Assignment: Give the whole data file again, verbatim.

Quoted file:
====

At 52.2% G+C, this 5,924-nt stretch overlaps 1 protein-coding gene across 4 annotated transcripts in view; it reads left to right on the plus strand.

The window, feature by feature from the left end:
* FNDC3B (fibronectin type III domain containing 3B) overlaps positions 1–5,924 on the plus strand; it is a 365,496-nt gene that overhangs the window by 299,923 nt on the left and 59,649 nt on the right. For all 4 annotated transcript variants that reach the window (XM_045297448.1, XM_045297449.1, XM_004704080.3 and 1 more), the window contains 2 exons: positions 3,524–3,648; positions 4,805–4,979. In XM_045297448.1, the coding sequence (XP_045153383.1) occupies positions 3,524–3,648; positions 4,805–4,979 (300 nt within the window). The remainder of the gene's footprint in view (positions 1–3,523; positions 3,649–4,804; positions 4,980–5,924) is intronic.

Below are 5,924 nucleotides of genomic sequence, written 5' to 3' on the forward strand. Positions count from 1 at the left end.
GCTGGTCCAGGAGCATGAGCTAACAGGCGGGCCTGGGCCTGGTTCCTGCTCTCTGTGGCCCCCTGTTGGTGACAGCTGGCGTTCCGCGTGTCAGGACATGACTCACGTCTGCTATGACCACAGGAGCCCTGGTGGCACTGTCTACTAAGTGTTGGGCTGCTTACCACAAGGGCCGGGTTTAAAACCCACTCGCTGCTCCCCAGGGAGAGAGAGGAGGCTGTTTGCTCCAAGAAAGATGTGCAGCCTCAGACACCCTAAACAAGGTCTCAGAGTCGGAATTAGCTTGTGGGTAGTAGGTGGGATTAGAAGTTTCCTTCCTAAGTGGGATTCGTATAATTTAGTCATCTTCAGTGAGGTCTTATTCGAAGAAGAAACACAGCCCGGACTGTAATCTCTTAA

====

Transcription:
At 52.2% G+C, this 5,924-nt stretch overlaps 1 protein-coding gene across 4 annotated transcripts in view; it reads left to right on the plus strand.

The window, feature by feature from the left end:
* FNDC3B (fibronectin type III domain containing 3B) overlaps positions 1–5,924 on the plus strand; it is a 365,496-nt gene that overhangs the window by 299,923 nt on the left and 59,649 nt on the right. For all 4 annotated transcript variants that reach the window (XM_045297448.1, XM_045297449.1, XM_004704080.3 and 1 more), the window contains 2 exons: positions 3,524–3,648; positions 4,805–4,979. In XM_045297448.1, the coding sequence (XP_045153383.1) occupies positions 3,524–3,648; positions 4,805–4,979 (300 nt within the window). The remainder of the gene's footprint in view (positions 1–3,523; positions 3,649–4,804; positions 4,980–5,924) is intronic.

Below are 5,924 nucleotides of genomic sequence, written 5' to 3' on the forward strand. Positions count from 1 at the left end.
GCTGGTCCAGGAGCATGAGCTAACAGGCGGGCCTGGGCCTGGTTCCTGCTCTCTGTGGCCCCCTGTTGGTGACAGCTGGCGTTCCGCGTGTCAGGACATGACTCACGTCTGCTATGACCACAGGAGCCCTGGTGGCACTGTCTACTAAGTGTTGGGCTGCTTACCACAAGGGCCGGGTTTAAAACCCACTCGCTGCTCCCCAGGGAGAGAGAGGAGGCTGTTTGCTCCAAGAAAGATGTGCAGCCTCAGACACCCTAAACAAGGTCTCAGAGTCGGAATTAGCTTGTGGGTAGTAGGTGGGATTAGAAGTTTCCTTCCTAAGTGGGATTCGTATAATTTAGTCATCTTCAGTGAGGTCTTATTCGAAGAAGAAACACAGCCCGGACTGTAATCTCTTAA